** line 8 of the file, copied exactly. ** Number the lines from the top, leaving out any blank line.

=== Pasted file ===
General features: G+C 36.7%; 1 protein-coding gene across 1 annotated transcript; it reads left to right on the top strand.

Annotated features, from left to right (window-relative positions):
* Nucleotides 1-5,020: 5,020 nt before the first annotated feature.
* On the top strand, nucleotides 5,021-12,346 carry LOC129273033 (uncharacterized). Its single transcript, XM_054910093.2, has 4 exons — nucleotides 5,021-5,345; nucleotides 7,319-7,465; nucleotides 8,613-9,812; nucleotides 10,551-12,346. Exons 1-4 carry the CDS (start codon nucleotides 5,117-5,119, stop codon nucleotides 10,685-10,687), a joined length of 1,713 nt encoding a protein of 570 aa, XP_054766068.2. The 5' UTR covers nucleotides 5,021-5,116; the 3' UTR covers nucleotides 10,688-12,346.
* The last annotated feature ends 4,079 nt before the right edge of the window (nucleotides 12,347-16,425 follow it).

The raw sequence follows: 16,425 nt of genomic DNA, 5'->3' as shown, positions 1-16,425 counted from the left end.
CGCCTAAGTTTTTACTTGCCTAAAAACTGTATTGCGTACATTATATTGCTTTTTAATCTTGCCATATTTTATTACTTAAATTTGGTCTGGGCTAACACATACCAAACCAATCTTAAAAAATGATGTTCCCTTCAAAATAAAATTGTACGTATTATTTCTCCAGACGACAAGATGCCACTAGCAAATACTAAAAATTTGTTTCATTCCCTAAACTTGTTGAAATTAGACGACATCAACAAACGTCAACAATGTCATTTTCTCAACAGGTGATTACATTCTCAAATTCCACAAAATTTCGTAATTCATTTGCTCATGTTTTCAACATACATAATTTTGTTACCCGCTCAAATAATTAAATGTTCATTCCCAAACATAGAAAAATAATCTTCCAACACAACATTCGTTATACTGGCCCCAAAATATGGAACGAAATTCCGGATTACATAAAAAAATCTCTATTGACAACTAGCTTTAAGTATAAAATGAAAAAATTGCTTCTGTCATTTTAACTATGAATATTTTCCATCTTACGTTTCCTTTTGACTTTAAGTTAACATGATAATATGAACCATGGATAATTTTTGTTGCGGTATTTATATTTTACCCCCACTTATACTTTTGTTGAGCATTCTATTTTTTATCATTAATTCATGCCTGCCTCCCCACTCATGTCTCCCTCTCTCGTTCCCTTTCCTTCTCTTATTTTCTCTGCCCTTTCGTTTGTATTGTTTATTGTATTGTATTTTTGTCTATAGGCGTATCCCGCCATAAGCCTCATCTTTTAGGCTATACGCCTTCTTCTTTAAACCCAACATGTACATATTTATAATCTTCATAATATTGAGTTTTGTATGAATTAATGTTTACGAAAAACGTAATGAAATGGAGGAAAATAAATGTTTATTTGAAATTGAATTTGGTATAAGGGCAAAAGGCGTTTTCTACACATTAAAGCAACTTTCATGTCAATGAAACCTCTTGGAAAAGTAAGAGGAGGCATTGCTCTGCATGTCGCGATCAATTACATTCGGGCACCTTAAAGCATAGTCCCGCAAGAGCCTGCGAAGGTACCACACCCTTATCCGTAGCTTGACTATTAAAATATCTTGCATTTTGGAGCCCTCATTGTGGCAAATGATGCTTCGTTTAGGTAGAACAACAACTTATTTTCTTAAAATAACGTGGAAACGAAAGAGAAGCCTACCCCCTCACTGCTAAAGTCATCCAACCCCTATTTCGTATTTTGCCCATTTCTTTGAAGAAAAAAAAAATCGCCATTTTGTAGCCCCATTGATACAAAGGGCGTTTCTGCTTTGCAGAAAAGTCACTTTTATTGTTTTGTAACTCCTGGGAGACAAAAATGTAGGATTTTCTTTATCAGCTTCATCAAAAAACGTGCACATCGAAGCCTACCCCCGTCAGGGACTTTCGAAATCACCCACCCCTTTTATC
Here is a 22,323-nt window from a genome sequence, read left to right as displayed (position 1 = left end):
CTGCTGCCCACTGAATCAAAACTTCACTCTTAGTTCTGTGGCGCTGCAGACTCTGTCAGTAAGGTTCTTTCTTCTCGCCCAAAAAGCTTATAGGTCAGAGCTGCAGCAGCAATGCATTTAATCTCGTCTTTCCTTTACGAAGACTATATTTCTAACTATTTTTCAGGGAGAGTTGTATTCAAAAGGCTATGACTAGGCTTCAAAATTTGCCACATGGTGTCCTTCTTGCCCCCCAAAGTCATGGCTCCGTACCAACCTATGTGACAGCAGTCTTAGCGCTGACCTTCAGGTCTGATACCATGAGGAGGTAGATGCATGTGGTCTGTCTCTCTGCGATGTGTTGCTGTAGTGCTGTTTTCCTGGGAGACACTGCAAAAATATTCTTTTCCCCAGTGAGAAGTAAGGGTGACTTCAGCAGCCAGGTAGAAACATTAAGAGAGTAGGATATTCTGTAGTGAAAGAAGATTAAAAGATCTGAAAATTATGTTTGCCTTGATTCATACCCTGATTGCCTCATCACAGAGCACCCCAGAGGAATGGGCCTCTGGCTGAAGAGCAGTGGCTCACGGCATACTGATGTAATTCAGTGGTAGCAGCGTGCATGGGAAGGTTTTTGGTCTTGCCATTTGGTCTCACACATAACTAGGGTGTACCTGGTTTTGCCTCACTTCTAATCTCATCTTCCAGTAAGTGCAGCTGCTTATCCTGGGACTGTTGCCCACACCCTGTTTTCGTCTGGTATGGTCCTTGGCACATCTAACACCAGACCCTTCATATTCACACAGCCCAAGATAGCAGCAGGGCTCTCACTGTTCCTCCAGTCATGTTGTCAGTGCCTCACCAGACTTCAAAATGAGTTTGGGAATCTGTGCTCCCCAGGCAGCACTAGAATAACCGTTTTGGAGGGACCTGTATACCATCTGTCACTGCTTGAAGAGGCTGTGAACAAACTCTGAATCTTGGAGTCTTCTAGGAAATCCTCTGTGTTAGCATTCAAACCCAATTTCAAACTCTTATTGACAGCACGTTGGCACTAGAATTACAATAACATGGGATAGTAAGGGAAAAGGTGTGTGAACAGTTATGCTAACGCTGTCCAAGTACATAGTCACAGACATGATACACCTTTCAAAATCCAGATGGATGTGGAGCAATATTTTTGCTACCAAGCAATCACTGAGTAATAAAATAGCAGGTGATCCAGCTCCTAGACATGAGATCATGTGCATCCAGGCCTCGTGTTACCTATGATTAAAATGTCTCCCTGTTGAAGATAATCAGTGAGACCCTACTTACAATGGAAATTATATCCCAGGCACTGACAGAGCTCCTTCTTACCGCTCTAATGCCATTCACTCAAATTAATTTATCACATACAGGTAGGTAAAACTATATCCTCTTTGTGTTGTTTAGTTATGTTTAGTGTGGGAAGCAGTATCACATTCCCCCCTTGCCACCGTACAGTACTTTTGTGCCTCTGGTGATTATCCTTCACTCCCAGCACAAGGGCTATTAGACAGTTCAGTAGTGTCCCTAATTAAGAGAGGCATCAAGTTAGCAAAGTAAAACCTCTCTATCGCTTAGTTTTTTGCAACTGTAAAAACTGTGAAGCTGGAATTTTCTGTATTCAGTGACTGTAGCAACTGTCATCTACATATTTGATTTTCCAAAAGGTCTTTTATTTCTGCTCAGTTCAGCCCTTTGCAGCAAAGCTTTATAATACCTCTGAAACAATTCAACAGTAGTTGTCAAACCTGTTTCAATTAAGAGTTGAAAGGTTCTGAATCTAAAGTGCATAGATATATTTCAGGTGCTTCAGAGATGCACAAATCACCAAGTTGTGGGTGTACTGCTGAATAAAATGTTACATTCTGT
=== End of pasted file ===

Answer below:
Here is a 22,323-nt window from a genome sequence, read left to right as displayed (position 1 = left end):